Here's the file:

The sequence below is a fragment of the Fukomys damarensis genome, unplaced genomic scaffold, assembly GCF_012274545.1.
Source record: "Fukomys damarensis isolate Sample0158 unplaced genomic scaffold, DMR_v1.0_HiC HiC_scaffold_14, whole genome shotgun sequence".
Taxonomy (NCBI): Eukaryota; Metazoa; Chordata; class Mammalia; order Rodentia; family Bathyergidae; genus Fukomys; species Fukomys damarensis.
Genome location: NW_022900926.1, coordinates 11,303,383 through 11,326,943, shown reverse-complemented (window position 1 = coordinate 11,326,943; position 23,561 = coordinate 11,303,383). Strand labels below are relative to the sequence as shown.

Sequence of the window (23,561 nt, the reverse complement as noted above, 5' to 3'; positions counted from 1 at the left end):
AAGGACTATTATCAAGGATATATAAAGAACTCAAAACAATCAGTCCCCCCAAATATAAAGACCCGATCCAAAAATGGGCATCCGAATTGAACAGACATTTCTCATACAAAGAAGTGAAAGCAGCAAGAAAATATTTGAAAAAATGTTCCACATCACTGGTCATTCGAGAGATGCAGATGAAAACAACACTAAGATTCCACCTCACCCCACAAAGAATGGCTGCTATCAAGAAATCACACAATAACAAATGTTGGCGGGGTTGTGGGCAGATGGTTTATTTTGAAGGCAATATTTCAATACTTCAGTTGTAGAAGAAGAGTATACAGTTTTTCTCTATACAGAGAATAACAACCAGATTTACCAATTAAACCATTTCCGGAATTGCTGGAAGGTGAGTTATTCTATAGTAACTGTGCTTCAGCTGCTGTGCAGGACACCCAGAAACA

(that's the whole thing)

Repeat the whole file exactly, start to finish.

The sequence below is a fragment of the Fukomys damarensis genome, unplaced genomic scaffold, assembly GCF_012274545.1.
Source record: "Fukomys damarensis isolate Sample0158 unplaced genomic scaffold, DMR_v1.0_HiC HiC_scaffold_14, whole genome shotgun sequence".
Taxonomy (NCBI): Eukaryota; Metazoa; Chordata; class Mammalia; order Rodentia; family Bathyergidae; genus Fukomys; species Fukomys damarensis.
Genome location: NW_022900926.1, coordinates 11,303,383 through 11,326,943, shown reverse-complemented (window position 1 = coordinate 11,326,943; position 23,561 = coordinate 11,303,383). Strand labels below are relative to the sequence as shown.

Sequence of the window (23,561 nt, the reverse complement as noted above, 5' to 3'; positions counted from 1 at the left end):
AAGGACTATTATCAAGGATATATAAAGAACTCAAAACAATCAGTCCCCCCAAATATAAAGACCCGATCCAAAAATGGGCATCCGAATTGAACAGACATTTCTCATACAAAGAAGTGAAAGCAGCAAGAAAATATTTGAAAAAATGTTCCACATCACTGGTCATTCGAGAGATGCAGATGAAAACAACACTAAGATTCCACCTCACCCCACAAAGAATGGCTGCTATCAAGAAATCACACAATAACAAATGTTGGCGGGGTTGTGGGCAGATGGTTTATTTTGAAGGCAATATTTCAATACTTCAGTTGTAGAAGAAGAGTATACAGTTTTTCTCTATACAGAGAATAACAACCAGATTTACCAATTAAACCATTTCCGGAATTGCTGGAAGGTGAGTTATTCTATAGTAACTGTGCTTCAGCTGCTGTGCAGGACACCCAGAAACA